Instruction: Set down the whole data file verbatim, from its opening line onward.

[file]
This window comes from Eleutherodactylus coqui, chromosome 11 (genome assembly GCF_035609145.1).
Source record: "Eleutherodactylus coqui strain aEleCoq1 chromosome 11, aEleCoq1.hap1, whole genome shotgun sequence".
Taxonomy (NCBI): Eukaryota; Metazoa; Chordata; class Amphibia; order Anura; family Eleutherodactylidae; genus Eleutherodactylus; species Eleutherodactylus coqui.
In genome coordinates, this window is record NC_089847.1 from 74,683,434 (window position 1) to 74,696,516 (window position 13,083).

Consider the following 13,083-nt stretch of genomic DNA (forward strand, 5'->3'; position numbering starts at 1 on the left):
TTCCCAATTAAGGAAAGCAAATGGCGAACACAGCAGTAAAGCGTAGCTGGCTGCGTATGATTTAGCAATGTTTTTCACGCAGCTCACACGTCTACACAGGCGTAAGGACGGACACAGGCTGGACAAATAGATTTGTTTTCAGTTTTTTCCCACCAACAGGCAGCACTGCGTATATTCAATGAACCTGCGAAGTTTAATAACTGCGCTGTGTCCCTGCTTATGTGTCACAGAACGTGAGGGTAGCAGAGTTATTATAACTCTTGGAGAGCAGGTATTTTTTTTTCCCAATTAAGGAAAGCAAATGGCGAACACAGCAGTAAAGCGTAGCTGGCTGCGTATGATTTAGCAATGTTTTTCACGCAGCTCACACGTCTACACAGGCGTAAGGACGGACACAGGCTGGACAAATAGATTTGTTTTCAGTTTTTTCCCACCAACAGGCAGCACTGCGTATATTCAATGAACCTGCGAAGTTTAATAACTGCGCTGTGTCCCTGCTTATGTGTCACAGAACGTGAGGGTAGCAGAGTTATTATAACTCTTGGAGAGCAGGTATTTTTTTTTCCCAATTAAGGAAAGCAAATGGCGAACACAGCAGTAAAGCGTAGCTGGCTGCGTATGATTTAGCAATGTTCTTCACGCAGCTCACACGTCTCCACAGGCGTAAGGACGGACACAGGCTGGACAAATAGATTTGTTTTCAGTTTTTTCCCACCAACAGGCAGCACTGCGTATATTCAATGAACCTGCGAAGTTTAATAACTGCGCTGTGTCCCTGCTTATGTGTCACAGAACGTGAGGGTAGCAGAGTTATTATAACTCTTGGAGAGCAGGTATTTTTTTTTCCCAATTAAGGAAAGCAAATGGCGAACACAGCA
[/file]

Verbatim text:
This window comes from Eleutherodactylus coqui, chromosome 11 (genome assembly GCF_035609145.1).
Source record: "Eleutherodactylus coqui strain aEleCoq1 chromosome 11, aEleCoq1.hap1, whole genome shotgun sequence".
Taxonomy (NCBI): Eukaryota; Metazoa; Chordata; class Amphibia; order Anura; family Eleutherodactylidae; genus Eleutherodactylus; species Eleutherodactylus coqui.
In genome coordinates, this window is record NC_089847.1 from 74,683,434 (window position 1) to 74,696,516 (window position 13,083).

Consider the following 13,083-nt stretch of genomic DNA (forward strand, 5'->3'; position numbering starts at 1 on the left):
TTCCCAATTAAGGAAAGCAAATGGCGAACACAGCAGTAAAGCGTAGCTGGCTGCGTATGATTTAGCAATGTTTTTCACGCAGCTCACACGTCTACACAGGCGTAAGGACGGACACAGGCTGGACAAATAGATTTGTTTTCAGTTTTTTCCCACCAACAGGCAGCACTGCGTATATTCAATGAACCTGCGAAGTTTAATAACTGCGCTGTGTCCCTGCTTATGTGTCACAGAACGTGAGGGTAGCAGAGTTATTATAACTCTTGGAGAGCAGGTATTTTTTTTTCCCAATTAAGGAAAGCAAATGGCGAACACAGCAGTAAAGCGTAGCTGGCTGCGTATGATTTAGCAATGTTTTTCACGCAGCTCACACGTCTACACAGGCGTAAGGACGGACACAGGCTGGACAAATAGATTTGTTTTCAGTTTTTTCCCACCAACAGGCAGCACTGCGTATATTCAATGAACCTGCGAAGTTTAATAACTGCGCTGTGTCCCTGCTTATGTGTCACAGAACGTGAGGGTAGCAGAGTTATTATAACTCTTGGAGAGCAGGTATTTTTTTTTCCCAATTAAGGAAAGCAAATGGCGAACACAGCAGTAAAGCGTAGCTGGCTGCGTATGATTTAGCAATGTTCTTCACGCAGCTCACACGTCTCCACAGGCGTAAGGACGGACACAGGCTGGACAAATAGATTTGTTTTCAGTTTTTTCCCACCAACAGGCAGCACTGCGTATATTCAATGAACCTGCGAAGTTTAATAACTGCGCTGTGTCCCTGCTTATGTGTCACAGAACGTGAGGGTAGCAGAGTTATTATAACTCTTGGAGAGCAGGTATTTTTTTTTCCCAATTAAGGAAAGCAAATGGCGAACACAGCA